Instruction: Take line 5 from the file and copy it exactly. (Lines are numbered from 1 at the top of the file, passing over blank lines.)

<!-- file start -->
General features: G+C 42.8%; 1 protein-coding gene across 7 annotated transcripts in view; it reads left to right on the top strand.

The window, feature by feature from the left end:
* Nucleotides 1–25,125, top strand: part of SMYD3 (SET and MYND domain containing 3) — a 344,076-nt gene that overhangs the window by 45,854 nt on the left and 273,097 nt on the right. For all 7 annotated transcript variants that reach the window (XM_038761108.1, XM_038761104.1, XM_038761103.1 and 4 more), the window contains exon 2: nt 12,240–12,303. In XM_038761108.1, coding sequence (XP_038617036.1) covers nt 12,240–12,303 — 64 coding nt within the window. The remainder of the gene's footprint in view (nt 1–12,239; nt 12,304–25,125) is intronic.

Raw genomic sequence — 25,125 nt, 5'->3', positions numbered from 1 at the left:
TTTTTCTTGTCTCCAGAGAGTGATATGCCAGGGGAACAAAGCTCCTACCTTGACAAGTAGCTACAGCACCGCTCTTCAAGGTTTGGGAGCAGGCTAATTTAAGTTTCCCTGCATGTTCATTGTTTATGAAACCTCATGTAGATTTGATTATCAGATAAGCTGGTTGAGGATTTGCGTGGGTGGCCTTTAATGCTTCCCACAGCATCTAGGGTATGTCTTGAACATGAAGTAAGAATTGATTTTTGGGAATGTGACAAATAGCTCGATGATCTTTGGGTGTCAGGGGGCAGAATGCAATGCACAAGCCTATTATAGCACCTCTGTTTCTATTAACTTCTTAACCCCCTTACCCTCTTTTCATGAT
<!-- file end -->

TTTTTCTTGTCTCCAGAGAGTGATATGCCAGGGGAACAAAGCTCCTACCTTGACAAGTAGCTACAGCACCGCTCTTCAAGGTTTGGGAGCAGGCTAATTTAAGTTTCCCTGCATGTTCATTGTTTATGAAACCTCATGTAGATTTGATTATCAGATAAGCTGGTTGAGGATTTGCGTGGGTGGCCTTTAATGCTTCCCACAGCATCTAGGGTATGTCTTGAACATGAAGTAAGAATTGATTTTTGGGAATGTGACAAATAGCTCGATGATCTTTGGGTGTCAGGGGGCAGAATGCAATGCACAAGCCTATTATAGCACCTCTGTTTCTATTAACTTCTTAACCCCCTTACCCTCTTTTCATGAT